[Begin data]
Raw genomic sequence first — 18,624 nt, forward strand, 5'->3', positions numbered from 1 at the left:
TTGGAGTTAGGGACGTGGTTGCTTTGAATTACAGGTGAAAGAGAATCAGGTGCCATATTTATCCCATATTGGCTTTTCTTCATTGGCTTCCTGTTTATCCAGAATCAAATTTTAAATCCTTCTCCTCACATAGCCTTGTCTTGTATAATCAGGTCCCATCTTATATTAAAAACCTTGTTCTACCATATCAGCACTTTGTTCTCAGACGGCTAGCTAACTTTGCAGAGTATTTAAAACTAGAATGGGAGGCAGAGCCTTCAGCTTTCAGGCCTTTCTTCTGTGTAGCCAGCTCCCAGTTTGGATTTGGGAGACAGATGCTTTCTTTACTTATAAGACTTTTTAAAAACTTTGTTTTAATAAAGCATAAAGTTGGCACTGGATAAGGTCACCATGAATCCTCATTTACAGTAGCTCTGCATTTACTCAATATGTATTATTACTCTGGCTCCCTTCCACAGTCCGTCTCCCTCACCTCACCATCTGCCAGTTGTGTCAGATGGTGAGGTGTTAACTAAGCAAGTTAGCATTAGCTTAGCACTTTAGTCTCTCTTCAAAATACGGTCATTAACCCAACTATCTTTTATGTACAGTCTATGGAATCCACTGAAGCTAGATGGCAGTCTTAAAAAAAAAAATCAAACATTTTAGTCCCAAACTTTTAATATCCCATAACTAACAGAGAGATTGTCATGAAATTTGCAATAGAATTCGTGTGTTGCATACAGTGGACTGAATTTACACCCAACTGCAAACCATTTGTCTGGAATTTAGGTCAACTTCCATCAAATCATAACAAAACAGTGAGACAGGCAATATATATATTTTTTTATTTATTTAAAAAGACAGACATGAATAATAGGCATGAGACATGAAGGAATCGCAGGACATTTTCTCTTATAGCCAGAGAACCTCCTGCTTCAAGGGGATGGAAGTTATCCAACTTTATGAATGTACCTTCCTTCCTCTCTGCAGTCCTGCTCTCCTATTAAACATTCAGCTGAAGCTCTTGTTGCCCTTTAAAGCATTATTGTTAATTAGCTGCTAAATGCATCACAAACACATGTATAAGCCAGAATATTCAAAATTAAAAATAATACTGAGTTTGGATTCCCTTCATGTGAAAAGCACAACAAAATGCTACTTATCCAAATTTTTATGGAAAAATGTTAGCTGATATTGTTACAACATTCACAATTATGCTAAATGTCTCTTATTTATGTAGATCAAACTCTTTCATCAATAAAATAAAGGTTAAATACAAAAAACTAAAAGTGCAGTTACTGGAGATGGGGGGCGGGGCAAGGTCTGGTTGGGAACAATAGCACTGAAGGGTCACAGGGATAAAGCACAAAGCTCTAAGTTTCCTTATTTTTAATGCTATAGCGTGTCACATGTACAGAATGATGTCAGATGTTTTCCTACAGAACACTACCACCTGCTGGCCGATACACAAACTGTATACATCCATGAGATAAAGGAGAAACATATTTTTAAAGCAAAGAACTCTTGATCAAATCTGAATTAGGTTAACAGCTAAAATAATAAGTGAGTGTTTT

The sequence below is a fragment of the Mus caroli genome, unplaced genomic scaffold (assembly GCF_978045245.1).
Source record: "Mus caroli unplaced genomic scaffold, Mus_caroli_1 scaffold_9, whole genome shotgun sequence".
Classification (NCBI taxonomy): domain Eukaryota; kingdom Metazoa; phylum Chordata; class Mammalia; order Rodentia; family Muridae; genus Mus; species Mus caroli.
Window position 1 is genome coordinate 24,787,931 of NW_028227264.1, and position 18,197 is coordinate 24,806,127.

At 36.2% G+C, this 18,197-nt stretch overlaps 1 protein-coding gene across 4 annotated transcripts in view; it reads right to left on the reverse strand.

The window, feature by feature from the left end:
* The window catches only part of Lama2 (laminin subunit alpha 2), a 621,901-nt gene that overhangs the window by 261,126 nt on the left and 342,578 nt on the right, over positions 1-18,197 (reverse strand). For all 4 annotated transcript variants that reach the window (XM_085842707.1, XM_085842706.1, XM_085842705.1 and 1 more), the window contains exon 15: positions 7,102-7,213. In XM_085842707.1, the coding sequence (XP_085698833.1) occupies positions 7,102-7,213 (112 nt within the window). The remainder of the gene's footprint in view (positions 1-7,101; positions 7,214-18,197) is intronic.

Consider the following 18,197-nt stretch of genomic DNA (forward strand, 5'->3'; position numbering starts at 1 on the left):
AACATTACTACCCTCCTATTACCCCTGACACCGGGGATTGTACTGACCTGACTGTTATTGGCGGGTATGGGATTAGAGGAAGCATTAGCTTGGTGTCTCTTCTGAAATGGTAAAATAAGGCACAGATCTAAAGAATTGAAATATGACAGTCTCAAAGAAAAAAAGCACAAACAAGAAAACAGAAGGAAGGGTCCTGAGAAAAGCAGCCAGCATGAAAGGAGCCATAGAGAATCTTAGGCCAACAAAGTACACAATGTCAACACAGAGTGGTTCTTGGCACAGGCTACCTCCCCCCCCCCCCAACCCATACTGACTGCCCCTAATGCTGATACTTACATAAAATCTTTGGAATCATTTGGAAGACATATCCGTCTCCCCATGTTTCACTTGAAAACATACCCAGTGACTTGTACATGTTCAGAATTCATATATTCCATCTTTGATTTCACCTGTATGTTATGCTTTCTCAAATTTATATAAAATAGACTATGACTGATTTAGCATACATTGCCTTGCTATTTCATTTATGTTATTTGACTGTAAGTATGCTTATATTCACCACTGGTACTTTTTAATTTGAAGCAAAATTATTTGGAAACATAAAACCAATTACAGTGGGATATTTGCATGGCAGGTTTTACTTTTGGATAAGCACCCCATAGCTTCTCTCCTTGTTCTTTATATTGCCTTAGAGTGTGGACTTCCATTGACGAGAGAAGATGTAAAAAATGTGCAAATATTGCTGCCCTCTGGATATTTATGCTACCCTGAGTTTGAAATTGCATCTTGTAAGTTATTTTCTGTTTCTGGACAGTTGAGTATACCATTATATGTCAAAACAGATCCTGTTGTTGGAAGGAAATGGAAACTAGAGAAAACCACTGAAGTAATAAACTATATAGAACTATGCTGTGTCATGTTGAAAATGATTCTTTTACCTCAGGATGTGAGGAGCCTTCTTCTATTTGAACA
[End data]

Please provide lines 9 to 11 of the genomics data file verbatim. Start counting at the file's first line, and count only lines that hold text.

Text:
* The window catches only part of Lama2 (laminin subunit alpha 2), a 621,901-nt gene that overhangs the window by 261,126 nt on the left and 342,578 nt on the right, over positions 1-18,197 (reverse strand). For all 4 annotated transcript variants that reach the window (XM_085842707.1, XM_085842706.1, XM_085842705.1 and 1 more), the window contains exon 15: positions 7,102-7,213. In XM_085842707.1, the coding sequence (XP_085698833.1) occupies positions 7,102-7,213 (112 nt within the window). The remainder of the gene's footprint in view (positions 1-7,101; positions 7,214-18,197) is intronic.

Consider the following 18,197-nt stretch of genomic DNA (forward strand, 5'->3'; position numbering starts at 1 on the left):
AACATTACTACCCTCCTATTACCCCTGACACCGGGGATTGTACTGACCTGACTGTTATTGGCGGGTATGGGATTAGAGGAAGCATTAGCTTGGTGTCTCTTCTGAAATGGTAAAATAAGGCACAGATCTAAAGAATTGAAATATGACAGTCTCAAAGAAAAAAAGCACAAACAAGAAAACAGAAGGAAGGGTCCTGAGAAAAGCAGCCAGCATGAAAGGAGCCATAGAGAATCTTAGGCCAACAAAGTACACAATGTCAACACAGAGTGGTTCTTGGCACAGGCTACCTCCCCCCCCCCCCAACCCATACTGACTGCCCCTAATGCTGATACTTACATAAAATCTTTGGAATCATTTGGAAGACATATCCGTCTCCCCATGTTTCACTTGAAAACATACCCAGTGACTTGTACATGTTCAGAATTCATATATTCCATCTTTGATTTCACCTGTATGTTATGCTTTCTCAAATTTATATAAAATAGACTATGACTGATTTAGCATACATTGCCTTGCTATTTCATTTATGTTATTTGACTGTAAGTATGCTTATATTCACCACTGGTACTTTTTAATTTGAAGCAAAATTATTTGGAAACATAAAACCAATTACAGTGGGATATTTGCATGGCAGGTTTTACTTTTGGATAAGCACCCCATAGCTTCTCTCCTTGTTCTTTATATTGCCTTAGAGTGTGGACTTCCATTGACGAGAGAAGATGTAAAAAATGTGCAAATATTGCTGCCCTCTGGATATTTATGCTACCCTGAGTTTGAAATTGCATCTTGTAAGTTATTTTCTGTTTCTGGACAGTTGAGTATACCATTATATGTCAAAACAGATCCTGTTGTTGGAAGGAAATGGAAACTAGAGAAAACCACTGAAGTAATAAACTATATAGAACTATGCTGTGTCATGTTGAAAATGATTCTTTTACCTCAGGATGTGAGGAGCCTTCTTCTATTTGAACA